Some Israelis were upset. A former Israeli Finance Ministry director general, Doron Cohen, said “Those who want to leave Israel, and pick Berlin of all places, descend to the lowest possible moral level. This website wants to ruin the reputation of our country. I don’t think there is anything more abominable than that.” There were many other negative reactions as some see the idea as appearing to cast relocating to Berlin as moving to the promised land.

Granted the Holocaust was evil and inhuman. But WWII has been over for 69 years. It's a different Germany. Should this posting be the most abominable thing in today's world?

Boston and the Sea

Boston was lucky that Hurricane Sandy did not do much damage. In fact, there was a good side to Sandy for Boston. It got them thinking about the predicted rise in sea level of up to 6 feet by 2100. 

One of their thoughts is to build a network of canals, ala Venice or Amsterdam. The canals would criss-cross the streets of the Back Bay - a neighborhood which was actually a tidal bay before it began to be filled in and built on 150 years ago. The hope is that the network would make the historic district even more attractive, if it works. 

The planners do not have their heads in a barrel. They know that Boston has a much larger range in tides that Venice or Amsterdam. Thus, "the canals would be either high part of the time or low part of the time. So we would have to decide whether they would be really deep or tidal." They are also looking at a more conventional solution by shoring up the foundations of Back Bay houses and make sure important infrastructure, such as electrical and mechanical equipment, was lifted up above the likely level of any flooding.

A vision of Clarendon Street

Sunday, October 26, 2014

Truly A Gilded Age

New York City is a special place. You can pay tens of millions for an apartment but still have to pay for such 'amenities' as a storage space ($75,000 for a 35-square-foot storage space), wine cellars (more than $100 a bottle), a maid's room (almost $3,000,000), and an underground parking spot for $1 million. In most of these cases you are licensing the amenity, not buying it. The license is for 100 years, but terminates if you sell your apartment.

Delaware, the corporation's state

Most major corporations incorporate in Delaware. Now the Delaware Supreme Court has given them another reason to do so. Now, a company can adopt, without shareholder approval, bylaws requiring investors who file lawsuits against it to pay the company’s legal fees if the suit is unsuccessful. Many legal experts say that this fee-shifting will result in fewer shareholder actions and less accountability.

Although the Court ruled in May, already more than two dozen companies have added fee-shifting language to their governing documents. Some have adopted new bylaws requiring that shareholders pay legal costs; others have simply disclosed the fee-shifting requirement in initial public offering statements.

The IRS and Civil Forfeiture

Earlier this month I posted a John Oliver segment on civil forfeiture; it focused on local police efforts to seize money from innocent people. Today the NY Times has an article about the IRS work in this area. Here, the focus is on deposits you make in your bank.

If you deposit $10,000 or more in your account, the government must be informed as it is possible these funds have been obtained illegally via drugs, terrorist financings or other criminal means. But our ever-vigilant government is also on the alert for some deposits under $10,000. The deposit might have been kept under $10,000 so that an official report need not be filed. However, the government is still interested. In fact, they took these deposits in 639 cases in 2012 (this is up from 114 in 2005). The money can be taken without the government filing a criminal complaint; the depositors are left to prove their innocence. Most of the takings do not reach the courts; in only 20% of the cases does the government bring the depositor to court.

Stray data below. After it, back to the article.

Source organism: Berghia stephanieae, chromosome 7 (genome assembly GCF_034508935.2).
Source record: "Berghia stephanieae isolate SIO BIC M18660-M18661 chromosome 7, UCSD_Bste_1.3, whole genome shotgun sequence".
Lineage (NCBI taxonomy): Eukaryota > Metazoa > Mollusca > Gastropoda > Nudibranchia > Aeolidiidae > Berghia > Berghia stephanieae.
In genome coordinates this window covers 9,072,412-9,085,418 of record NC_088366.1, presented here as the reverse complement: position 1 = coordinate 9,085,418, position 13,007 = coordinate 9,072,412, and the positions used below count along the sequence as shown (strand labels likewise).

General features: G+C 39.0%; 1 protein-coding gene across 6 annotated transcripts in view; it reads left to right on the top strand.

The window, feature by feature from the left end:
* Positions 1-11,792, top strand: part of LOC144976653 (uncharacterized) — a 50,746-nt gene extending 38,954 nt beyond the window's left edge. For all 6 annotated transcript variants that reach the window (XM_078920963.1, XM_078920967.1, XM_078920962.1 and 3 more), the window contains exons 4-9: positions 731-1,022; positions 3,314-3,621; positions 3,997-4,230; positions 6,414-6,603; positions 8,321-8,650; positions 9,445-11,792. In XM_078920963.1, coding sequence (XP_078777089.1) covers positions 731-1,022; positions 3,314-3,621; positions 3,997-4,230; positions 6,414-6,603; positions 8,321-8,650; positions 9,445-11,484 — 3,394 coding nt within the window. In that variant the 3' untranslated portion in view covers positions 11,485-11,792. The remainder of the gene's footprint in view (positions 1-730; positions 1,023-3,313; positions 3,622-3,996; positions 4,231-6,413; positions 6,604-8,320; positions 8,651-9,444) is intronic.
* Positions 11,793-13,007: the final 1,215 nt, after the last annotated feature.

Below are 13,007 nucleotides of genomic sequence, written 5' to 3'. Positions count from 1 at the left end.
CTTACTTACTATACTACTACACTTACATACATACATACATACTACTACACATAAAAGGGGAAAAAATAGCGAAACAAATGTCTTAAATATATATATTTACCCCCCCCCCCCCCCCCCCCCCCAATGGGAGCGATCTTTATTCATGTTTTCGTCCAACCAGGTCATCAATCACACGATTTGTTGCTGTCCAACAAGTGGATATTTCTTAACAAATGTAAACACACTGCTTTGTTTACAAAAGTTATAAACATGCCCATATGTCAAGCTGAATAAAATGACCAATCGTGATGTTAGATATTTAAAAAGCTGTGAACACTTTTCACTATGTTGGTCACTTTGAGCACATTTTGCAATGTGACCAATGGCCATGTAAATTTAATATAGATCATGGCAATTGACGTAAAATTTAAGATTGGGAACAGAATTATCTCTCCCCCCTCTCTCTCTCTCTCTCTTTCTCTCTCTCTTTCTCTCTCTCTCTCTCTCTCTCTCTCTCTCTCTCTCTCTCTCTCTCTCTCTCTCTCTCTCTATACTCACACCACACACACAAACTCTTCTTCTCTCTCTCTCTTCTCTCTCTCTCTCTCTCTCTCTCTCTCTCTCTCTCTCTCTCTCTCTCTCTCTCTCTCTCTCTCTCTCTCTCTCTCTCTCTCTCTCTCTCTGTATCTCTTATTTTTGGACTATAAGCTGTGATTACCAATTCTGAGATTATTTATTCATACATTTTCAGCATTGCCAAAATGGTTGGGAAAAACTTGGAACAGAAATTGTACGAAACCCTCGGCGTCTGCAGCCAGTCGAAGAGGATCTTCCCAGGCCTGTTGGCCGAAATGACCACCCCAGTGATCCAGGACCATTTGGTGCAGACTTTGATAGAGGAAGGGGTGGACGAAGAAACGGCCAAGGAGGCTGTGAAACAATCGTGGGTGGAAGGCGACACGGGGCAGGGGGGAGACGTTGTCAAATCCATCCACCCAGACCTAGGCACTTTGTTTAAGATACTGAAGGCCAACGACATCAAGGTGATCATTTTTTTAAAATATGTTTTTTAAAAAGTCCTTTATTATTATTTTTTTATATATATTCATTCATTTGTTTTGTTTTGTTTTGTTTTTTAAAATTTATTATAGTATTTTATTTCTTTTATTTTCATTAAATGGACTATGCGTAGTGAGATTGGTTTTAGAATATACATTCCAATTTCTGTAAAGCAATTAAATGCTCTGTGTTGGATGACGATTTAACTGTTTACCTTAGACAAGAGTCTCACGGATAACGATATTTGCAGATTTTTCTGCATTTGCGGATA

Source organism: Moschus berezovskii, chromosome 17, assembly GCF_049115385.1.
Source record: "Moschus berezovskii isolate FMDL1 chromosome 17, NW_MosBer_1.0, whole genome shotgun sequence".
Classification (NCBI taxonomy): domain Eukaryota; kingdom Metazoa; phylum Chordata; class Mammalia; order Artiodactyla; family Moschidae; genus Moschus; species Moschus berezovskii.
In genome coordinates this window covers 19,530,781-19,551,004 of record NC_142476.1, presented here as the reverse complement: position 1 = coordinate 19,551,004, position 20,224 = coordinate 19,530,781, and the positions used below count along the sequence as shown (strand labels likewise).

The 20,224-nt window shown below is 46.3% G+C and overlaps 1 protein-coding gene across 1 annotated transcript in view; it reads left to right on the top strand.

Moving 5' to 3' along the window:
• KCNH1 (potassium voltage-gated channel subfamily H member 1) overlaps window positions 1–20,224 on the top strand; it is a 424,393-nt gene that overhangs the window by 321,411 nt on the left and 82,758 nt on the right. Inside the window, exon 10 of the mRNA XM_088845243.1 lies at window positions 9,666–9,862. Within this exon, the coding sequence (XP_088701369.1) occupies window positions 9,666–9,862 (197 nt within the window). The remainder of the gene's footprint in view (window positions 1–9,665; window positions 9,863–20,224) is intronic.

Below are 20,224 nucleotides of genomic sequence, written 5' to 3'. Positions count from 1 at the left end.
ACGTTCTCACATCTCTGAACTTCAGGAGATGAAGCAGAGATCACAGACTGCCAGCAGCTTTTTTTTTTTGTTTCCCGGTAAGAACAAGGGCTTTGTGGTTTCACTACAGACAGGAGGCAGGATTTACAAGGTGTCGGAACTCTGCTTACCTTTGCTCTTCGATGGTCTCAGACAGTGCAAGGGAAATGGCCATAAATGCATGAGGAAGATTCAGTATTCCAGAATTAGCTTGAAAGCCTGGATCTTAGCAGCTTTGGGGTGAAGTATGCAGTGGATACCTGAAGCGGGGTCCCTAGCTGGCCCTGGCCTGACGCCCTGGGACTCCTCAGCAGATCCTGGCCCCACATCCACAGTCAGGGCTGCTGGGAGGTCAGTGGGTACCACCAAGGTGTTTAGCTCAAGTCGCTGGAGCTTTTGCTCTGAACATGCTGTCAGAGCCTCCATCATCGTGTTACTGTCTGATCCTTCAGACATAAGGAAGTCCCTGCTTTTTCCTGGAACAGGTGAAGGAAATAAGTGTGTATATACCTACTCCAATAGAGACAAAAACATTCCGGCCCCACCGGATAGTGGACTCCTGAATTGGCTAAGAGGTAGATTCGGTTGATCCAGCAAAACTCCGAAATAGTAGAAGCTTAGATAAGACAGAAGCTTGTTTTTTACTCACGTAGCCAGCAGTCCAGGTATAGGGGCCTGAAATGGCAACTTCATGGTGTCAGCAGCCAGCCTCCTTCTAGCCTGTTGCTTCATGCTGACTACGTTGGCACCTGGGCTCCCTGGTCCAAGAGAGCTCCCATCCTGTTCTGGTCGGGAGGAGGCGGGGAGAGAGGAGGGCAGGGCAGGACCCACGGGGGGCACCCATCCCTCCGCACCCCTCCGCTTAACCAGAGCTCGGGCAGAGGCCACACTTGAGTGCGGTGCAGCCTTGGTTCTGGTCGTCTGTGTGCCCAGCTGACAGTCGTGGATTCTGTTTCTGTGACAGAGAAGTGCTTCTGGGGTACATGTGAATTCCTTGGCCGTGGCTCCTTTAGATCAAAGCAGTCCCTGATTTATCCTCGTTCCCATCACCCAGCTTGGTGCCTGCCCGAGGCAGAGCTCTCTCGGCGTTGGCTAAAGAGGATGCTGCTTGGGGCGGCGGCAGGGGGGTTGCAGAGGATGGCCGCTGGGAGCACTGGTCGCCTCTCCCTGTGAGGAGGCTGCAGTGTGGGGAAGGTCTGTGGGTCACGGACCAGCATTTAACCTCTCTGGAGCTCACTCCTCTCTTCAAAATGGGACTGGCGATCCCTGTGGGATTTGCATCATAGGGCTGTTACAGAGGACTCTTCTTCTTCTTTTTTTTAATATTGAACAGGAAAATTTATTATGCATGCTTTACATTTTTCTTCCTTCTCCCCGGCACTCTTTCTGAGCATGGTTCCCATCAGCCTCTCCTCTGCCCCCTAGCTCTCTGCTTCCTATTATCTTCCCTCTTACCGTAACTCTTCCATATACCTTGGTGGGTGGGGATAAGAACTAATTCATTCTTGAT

Declining Education

Nicholas Kristof devotes today's column to an analysis of an OECD study of education around the world. While the title of the report is Education at a Glance 2014, the report is over 500 pages long. Nonetheless it has some interesting charts. Unlike years ago, we are not at the top of any chart.

One of the most interesting charts to me is A1.2. It categorizes secondary school education into general orientation, vocational orientation and no distinction by orientation. We rate twelfth but have no distinction by orientation. A good deal of our problem is the inequality that has become a definition of the U.S. today. Rich areas have better schools.

We are also weak in the number of 3-year-olds being educated. Other OECD countries educate an average of 70 percent of their 3-year-olds; we educate 38 percent. Our teachers work longer hours than most but make less money compared to other college-educated workers.

2 Interesting Charts

By Emmanuel Saez and Gabriel Zucman via the Washington Post

Friday, October 24, 2014

Does the IRS need a shake-up?

That's what some of its employees and ex-employees say. They say that, despite their being an IRS Whistleblower Office, the IRS bosses "intentionally undermined the authority" of it. Furthermore, the bosses are accused of "deliberately" facilitating multibillion-dollar tax giveaways avoid taking action "in cases involving billions in corporate taxes due." As a result, they claim that the large corporate taxpayers are favored over everybody else.

They are asking Congress to audit the IRS.

Thursday, October 23, 2014

UNC comes clean

Over the past few years, there have been more than a few claims that athletes at UNC received favorable treatment. In fact, the treatment was so favorable, that the athletes did not have to go to class. An administrator created a paper world which showed athletes attending and passing courses. Surprisingly, this went on for 18 years and at least 3,100 students benefited from these paper classes.

Thus far, four employees have been fired and five more disciplined because of their roles. 

This is another indication of the primacy given to college athletics rather than to college education.

Another Secret Service Faux Pas

It looks as though that some members of the  Secret Service feel a strong pull to defend a fellow employee, so strong that they have to leave the White House. Sometime in 2011 an agency employee was in a dispute with a neighbor. The neighbor was arrested and the employee took out a protective order. She also told one of the higher-ups in the agency about her problem. The higher-up did help her by sending two agents to her home. Unfortunately, these agents were at work protecting the President and/or the White House. These agents visited the neighbor on at least five days, one of these visits lasted eight hours. The neighbor did not live next door to the White House. Her home was "a 50-minute drive (without traffic) from the White House".